Roseville train yard looking east circa 1908.
This overview of a large piece of Roseville's history, the railroad, was written by Leonard "Duke" Davis who authored a more extensive version in his 1964 book "From Trail To Rail."
In 1864, a track-laying crew from the Central Pacific Railroad came eastward across the plain from Sacramento, building the western half of the nation's first transcontinental railroad. They crossed a small rail line (the California Central Railroad) that linked the young towns of Lincoln and Folsom, and gave the spot the imaginative name of Junction.
Over the next forty years, Junction evolved into Roseville, a trading center for area farmers. It was greatly overshadowed by neighboring Rocklin, where the Southern Pacific Railroad maintained it's Roundhouse facilities.
Then, in 1906, feeling the need to expand, the Southern Pacific Railroad moved its facilities to Roseville where it remains (and is still the largest rail yard on the west coast). The city incorporated April 15, 1909. The new town built sewer lines and organized its fire department. During the three year period between 1911 and 1914, the citizens of Roseville erected more than 100 structures including the Carnegie Library which now houses the museum.
In 1913, the Pacific Fruit Express, the largest ice manufacturing plant in the world was constructed in Roseville to chill fruits and vegetables being shipped from California to other parts of the country. In 1914, the Roseville Telephone Company was formed.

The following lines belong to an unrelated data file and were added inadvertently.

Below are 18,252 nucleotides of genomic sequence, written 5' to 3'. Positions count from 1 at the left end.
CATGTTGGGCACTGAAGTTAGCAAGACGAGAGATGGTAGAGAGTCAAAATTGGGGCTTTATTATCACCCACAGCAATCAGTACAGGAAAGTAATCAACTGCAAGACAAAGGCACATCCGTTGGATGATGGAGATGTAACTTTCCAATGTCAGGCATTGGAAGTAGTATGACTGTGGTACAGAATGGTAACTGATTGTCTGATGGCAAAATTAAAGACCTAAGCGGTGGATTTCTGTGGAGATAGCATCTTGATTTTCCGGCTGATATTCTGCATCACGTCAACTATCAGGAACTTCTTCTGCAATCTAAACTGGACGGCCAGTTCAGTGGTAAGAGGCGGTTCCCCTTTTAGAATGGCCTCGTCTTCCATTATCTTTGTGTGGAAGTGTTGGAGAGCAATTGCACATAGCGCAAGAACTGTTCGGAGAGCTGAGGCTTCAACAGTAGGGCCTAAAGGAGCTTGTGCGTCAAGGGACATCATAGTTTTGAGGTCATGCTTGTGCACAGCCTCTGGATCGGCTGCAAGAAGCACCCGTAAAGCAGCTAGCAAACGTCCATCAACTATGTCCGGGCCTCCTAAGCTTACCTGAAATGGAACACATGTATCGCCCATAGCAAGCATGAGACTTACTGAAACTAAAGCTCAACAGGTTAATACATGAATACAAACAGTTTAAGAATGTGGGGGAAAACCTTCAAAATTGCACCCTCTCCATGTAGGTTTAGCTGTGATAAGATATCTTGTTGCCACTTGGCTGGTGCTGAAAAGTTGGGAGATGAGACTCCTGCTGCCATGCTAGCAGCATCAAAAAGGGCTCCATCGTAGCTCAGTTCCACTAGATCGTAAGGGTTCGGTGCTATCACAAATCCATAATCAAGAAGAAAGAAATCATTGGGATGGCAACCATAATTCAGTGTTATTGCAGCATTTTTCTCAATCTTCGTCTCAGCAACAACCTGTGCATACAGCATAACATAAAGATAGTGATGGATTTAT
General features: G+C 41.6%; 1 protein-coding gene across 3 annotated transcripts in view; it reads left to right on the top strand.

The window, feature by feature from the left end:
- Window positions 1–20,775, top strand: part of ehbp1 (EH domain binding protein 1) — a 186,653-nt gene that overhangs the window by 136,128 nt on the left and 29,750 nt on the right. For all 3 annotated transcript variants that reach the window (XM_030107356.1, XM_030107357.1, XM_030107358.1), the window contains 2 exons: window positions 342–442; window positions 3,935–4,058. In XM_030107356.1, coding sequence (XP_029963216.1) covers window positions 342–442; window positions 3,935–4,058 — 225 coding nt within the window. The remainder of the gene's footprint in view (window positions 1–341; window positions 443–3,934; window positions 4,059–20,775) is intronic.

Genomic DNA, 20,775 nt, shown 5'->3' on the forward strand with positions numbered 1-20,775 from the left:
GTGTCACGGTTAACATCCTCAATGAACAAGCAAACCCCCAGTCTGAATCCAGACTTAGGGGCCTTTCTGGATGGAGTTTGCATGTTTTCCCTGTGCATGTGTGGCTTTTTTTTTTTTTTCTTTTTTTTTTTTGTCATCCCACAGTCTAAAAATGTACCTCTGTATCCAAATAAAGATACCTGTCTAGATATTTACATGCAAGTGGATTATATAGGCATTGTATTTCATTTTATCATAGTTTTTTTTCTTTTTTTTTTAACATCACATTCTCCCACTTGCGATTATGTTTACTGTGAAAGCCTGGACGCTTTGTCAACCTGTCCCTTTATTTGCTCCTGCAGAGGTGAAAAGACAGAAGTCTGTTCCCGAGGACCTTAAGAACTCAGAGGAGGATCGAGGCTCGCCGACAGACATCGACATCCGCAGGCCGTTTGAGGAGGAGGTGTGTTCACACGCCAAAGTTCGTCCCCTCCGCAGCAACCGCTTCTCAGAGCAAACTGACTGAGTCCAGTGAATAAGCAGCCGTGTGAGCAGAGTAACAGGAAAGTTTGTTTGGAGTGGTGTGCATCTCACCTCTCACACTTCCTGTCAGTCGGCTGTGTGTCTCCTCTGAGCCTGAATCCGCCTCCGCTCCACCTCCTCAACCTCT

By 1929, the railroad employed up to 1,225 people in it's Roseville yard assembling trains, repairing engines, and handling freight. Then came the Great Depression. It hit Placer County as hard as the rest of the country, but more than 2,000 of Roseville's unemployed found jobs in the Federal Works Progress Administration (W.P.A), paving streets, pouring sidewalks, and building storm sewers. Many sidewalks in older sections of Roseville still have "W.P.A." embossed in the concrete.
The rail yards of Roseville became busier than ever with the onset of World War II. Then the post-war building boom brought continued prosperity, including upgrades to the city owned electric system and construction of a new city hospital. The years 1948 through 1950 saw the construction of a new city hospital and the Washington Street underpass to carry traffic under Vernon Street and the Southern Pacific rail yard tracks.
The pattern of life changed in the fifties. The railroad found stiff competition from the airlines and the development of the national interstate highway system brought competition from interstate truckers. In the late fifties, Interstate 80 came through Roseville, Rocklin, Loomis and Auburn, linking South Placer County with the rest of Northern California. Folsom Dam was completed in 1955, creating a reservoir about eight miles east of Roseville that provided the city with a dependable domestic water supply as well as an excellent recreational amenity.